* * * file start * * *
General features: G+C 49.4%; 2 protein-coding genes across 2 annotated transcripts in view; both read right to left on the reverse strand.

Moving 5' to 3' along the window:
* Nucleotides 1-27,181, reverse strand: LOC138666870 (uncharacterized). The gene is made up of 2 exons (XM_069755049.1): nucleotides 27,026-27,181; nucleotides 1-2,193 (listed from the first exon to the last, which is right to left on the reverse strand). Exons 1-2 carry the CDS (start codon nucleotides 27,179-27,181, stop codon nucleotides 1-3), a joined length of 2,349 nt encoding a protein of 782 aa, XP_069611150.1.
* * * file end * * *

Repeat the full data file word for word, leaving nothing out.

General features: G+C 49.4%; 2 protein-coding genes across 2 annotated transcripts in view; both read right to left on the reverse strand.

Moving 5' to 3' along the window:
* Nucleotides 1-27,181, reverse strand: LOC138666870 (uncharacterized). The gene is made up of 2 exons (XM_069755049.1): nucleotides 27,026-27,181; nucleotides 1-2,193 (listed from the first exon to the last, which is right to left on the reverse strand). Exons 1-2 carry the CDS (start codon nucleotides 27,179-27,181, stop codon nucleotides 1-3), a joined length of 2,349 nt encoding a protein of 782 aa, XP_069611150.1.